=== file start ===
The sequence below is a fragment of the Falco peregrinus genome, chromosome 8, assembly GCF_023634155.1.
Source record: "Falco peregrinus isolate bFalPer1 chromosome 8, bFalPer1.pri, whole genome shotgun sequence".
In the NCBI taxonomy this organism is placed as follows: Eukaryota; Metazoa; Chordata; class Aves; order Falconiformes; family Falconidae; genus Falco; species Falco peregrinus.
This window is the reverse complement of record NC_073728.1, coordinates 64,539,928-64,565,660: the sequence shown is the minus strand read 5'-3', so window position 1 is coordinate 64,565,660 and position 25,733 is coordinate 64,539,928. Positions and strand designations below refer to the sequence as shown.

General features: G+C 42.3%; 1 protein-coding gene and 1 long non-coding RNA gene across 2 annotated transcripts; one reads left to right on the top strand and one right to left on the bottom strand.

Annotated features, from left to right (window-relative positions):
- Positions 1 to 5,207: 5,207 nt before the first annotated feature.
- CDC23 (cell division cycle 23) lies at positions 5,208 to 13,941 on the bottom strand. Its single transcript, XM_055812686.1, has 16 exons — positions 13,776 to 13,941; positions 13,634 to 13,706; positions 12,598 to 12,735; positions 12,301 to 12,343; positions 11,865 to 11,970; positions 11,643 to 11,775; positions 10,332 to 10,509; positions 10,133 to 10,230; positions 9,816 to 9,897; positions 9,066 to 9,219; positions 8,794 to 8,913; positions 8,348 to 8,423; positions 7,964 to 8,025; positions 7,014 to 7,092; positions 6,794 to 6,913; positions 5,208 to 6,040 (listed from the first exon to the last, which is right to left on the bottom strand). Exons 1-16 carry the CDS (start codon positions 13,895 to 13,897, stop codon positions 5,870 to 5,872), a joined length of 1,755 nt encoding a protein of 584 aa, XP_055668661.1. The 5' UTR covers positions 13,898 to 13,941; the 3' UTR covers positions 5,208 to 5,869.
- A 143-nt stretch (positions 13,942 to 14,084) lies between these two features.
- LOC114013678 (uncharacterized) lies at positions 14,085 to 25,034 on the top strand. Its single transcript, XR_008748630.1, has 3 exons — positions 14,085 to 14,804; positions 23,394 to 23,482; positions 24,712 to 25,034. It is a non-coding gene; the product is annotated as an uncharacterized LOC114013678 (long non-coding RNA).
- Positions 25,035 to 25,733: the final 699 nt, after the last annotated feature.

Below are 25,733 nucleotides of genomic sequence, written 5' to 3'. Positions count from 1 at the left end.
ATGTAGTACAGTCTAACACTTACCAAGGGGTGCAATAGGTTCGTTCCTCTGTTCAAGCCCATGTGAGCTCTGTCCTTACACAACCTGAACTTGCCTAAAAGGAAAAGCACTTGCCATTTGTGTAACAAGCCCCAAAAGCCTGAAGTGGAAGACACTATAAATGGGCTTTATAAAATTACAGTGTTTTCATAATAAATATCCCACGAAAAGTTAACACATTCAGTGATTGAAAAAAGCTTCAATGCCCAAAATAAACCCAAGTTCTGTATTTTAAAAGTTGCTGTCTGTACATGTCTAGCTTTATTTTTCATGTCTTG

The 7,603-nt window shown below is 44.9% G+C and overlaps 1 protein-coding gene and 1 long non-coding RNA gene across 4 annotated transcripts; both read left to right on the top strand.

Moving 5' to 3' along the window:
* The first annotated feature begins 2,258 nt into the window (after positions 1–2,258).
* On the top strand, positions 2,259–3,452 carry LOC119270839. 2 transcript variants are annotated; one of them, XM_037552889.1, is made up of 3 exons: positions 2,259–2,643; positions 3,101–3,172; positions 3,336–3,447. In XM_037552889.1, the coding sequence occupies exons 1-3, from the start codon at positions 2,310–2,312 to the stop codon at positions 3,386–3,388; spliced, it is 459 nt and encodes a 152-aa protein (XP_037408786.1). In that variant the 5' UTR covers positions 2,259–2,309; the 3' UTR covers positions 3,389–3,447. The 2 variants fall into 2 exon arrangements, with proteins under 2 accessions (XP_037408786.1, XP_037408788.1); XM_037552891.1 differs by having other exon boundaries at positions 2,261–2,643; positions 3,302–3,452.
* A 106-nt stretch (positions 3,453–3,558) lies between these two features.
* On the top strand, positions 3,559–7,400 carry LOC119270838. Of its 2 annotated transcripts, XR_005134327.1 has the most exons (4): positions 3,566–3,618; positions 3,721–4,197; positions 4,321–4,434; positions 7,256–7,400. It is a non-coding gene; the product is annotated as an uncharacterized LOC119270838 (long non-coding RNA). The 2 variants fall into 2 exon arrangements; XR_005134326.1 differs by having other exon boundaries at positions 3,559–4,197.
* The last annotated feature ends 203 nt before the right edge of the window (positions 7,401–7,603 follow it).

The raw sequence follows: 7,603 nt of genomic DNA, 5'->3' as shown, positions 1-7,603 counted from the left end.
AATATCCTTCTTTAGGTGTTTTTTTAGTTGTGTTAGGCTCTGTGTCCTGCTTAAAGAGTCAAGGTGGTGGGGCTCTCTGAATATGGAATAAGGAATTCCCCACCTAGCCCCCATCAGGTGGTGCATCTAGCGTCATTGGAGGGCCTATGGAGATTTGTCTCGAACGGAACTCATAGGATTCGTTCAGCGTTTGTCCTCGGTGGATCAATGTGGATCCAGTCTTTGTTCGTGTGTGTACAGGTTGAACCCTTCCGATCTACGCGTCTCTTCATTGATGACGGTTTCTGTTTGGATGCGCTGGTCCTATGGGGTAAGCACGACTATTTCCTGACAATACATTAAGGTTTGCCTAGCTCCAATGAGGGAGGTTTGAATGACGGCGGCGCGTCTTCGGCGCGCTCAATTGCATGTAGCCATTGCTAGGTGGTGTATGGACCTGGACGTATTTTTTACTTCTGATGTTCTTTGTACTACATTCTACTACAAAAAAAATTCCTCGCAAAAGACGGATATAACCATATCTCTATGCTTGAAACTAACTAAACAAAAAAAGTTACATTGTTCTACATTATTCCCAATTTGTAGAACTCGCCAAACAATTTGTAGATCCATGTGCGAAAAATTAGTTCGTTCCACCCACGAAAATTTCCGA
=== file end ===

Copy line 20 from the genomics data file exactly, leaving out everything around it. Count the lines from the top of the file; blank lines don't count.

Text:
* The last annotated feature ends 203 nt before the right edge of the window (positions 7,401–7,603 follow it).